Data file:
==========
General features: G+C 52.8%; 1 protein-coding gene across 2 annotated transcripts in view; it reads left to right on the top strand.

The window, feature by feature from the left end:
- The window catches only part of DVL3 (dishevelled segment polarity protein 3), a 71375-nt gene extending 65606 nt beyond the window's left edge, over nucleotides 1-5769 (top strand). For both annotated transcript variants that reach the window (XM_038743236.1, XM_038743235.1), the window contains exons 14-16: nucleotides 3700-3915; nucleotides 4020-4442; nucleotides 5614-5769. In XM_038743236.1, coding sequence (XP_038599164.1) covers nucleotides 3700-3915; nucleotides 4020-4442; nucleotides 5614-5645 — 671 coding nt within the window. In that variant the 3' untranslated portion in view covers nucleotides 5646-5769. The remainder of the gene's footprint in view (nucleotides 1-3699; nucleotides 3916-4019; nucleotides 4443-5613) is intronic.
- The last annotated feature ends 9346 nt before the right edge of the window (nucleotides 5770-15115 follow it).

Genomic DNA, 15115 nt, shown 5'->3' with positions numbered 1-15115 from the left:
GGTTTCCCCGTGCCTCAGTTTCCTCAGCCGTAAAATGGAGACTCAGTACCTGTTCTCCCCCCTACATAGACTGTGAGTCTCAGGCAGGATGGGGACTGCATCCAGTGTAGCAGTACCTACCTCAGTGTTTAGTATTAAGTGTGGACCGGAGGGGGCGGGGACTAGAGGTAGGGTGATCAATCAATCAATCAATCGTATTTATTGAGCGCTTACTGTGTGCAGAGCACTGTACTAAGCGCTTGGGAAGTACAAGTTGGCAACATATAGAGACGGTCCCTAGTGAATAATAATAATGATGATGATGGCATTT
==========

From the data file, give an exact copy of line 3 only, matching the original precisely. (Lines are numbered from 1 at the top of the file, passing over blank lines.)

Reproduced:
- The window catches only part of DVL3 (dishevelled segment polarity protein 3), a 71375-nt gene extending 65606 nt beyond the window's left edge, over nucleotides 1-5769 (top strand). For both annotated transcript variants that reach the window (XM_038743236.1, XM_038743235.1), the window contains exons 14-16: nucleotides 3700-3915; nucleotides 4020-4442; nucleotides 5614-5769. In XM_038743236.1, coding sequence (XP_038599164.1) covers nucleotides 3700-3915; nucleotides 4020-4442; nucleotides 5614-5645 — 671 coding nt within the window. In that variant the 3' untranslated portion in view covers nucleotides 5646-5769. The remainder of the gene's footprint in view (nucleotides 1-3699; nucleotides 3916-4019; nucleotides 4443-5613) is intronic.